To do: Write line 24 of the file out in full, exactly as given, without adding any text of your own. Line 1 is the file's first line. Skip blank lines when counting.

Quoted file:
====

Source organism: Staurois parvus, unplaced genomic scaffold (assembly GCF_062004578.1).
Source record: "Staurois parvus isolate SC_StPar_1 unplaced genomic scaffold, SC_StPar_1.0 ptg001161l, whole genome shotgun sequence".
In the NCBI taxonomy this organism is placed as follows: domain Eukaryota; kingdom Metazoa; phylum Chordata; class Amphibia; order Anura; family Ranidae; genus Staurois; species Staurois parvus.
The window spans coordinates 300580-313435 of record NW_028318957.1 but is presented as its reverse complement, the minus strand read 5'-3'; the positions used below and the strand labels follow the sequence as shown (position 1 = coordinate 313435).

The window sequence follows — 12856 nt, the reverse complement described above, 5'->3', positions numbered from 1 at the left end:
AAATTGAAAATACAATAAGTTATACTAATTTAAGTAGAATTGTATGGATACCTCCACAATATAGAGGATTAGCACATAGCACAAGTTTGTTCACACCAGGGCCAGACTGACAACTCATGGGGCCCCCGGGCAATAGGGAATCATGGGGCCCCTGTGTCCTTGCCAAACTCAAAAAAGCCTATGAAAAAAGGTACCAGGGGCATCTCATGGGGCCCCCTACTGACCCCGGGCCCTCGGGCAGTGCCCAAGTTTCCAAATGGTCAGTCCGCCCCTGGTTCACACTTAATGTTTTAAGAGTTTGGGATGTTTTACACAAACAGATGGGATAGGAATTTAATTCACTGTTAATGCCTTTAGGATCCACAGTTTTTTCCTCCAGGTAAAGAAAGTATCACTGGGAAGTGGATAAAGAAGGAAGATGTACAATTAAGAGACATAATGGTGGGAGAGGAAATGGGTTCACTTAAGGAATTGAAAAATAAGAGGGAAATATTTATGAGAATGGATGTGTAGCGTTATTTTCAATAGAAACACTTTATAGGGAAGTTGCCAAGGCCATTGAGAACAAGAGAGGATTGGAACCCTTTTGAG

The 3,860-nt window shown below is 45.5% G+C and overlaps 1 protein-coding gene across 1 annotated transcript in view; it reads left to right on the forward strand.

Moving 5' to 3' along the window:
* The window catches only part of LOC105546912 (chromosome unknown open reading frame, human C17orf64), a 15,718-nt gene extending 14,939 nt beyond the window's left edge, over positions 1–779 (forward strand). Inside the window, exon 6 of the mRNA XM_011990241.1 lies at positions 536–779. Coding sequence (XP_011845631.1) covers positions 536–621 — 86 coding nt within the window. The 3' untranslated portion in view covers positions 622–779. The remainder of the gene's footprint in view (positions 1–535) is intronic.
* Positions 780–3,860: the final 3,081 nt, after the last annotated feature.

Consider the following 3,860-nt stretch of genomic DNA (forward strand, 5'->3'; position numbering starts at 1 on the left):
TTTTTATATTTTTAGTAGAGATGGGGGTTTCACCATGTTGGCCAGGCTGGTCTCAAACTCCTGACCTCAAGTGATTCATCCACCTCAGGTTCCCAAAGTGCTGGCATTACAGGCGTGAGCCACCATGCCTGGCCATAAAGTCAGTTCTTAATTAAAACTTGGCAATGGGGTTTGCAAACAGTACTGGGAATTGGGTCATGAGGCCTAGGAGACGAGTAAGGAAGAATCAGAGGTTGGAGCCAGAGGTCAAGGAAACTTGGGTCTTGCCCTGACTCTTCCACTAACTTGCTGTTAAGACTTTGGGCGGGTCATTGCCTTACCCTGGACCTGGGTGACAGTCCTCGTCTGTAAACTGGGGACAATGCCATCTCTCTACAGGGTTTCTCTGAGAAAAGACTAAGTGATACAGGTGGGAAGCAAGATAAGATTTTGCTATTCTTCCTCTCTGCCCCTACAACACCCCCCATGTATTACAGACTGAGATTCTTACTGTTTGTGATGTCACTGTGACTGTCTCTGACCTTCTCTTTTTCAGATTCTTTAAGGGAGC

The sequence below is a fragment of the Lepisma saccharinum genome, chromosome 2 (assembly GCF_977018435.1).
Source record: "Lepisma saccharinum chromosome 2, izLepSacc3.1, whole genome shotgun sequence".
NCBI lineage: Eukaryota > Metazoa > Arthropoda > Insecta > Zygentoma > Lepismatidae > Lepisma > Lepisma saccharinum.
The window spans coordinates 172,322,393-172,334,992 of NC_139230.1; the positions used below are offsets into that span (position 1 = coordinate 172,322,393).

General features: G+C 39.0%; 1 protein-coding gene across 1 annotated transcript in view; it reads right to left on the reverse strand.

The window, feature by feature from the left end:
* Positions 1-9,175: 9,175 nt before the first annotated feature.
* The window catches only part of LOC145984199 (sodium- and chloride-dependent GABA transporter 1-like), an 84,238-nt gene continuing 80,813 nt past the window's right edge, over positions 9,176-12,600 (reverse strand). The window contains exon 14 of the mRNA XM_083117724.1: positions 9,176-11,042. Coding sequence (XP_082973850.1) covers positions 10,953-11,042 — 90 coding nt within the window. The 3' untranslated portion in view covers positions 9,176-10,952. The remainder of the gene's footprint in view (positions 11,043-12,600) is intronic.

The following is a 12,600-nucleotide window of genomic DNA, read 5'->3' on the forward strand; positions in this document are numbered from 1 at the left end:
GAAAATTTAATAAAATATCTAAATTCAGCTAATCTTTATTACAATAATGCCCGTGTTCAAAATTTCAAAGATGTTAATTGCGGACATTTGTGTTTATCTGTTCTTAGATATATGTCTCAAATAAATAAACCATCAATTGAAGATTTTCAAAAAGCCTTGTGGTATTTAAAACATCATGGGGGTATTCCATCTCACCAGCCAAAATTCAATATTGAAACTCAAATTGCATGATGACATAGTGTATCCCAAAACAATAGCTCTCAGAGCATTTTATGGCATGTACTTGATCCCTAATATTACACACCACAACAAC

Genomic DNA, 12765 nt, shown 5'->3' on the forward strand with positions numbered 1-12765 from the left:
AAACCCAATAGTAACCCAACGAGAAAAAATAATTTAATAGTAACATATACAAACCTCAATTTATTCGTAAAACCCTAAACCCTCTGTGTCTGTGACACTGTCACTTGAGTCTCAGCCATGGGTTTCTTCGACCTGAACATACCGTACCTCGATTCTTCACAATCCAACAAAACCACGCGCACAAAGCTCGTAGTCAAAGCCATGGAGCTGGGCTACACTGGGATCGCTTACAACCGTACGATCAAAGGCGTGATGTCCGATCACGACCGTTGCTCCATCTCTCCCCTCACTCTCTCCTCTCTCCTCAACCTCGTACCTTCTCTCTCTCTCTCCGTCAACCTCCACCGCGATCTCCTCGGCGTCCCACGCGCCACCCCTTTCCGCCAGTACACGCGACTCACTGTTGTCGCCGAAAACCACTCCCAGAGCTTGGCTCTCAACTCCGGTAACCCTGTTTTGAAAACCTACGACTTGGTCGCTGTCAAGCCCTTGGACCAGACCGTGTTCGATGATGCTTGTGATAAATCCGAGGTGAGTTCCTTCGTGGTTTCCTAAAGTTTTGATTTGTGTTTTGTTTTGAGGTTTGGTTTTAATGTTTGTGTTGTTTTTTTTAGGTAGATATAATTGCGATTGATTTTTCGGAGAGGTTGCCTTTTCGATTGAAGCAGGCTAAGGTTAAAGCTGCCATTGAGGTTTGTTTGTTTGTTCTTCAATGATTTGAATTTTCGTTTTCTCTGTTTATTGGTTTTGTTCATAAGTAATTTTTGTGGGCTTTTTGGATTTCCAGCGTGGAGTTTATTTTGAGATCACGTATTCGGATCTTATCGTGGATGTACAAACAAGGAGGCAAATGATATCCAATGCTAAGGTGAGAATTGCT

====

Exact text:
AAACCCAATAGTAACCCAACGAGAAAAAATAATTTAATAGTAACATATACAAACCTCAATTTATTCGTAAAACCCTAAACCCTCTGTGTCTGTGACACTGTCACTTGAGTCTCAGCCATGGGTTTCTTCGACCTGAACATACCGTACCTCGATTCTTCACAATCCAACAAAACCACGCGCACAAAGCTCGTAGTCAAAGCCATGGAGCTGGGCTACACTGGGATCGCTTACAACCGTACGATCAAAGGCGTGATGTCCGATCACGACCGTTGCTCCATCTCTCCCCTCACTCTCTCCTCTCTCCTCAACCTCGTACCTTCTCTCTCTCTCTCCGTCAACCTCCACCGCGATCTCCTCGGCGTCCCACGCGCCACCCCTTTCCGCCAGTACACGCGACTCACTGTTGTCGCCGAAAACCACTCCCAGAGCTTGGCTCTCAACTCCGGTAACCCTGTTTTGAAAACCTACGACTTGGTCGCTGTCAAGCCCTTGGACCAGACCGTGTTCGATGATGCTTGTGATAAATCCGAGGTGAGTTCCTTCGTGGTTTCCTAAAGTTTTGATTTGTGTTTTGTTTTGAGGTTTGGTTTTAATGTTTGTGTTGTTTTTTTTAGGTAGATATAATTGCGATTGATTTTTCGGAGAGGTTGCCTTTTCGATTGAAGCAGGCTAAGGTTAAAGCTGCCATTGAGGTTTGTTTGTTTGTTCTTCAATGATTTGAATTTTCGTTTTCTCTGTTTATTGGTTTTGTTCATAAGTAATTTTTGTGGGCTTTTTGGATTTCCAGCGTGGAGTTTATTTTGAGATCACGTATTCGGATCTTATCGTGGATGTACAAACAAGGAGGCAAATGATATCCAATGCTAAGGTGAGAATTGCT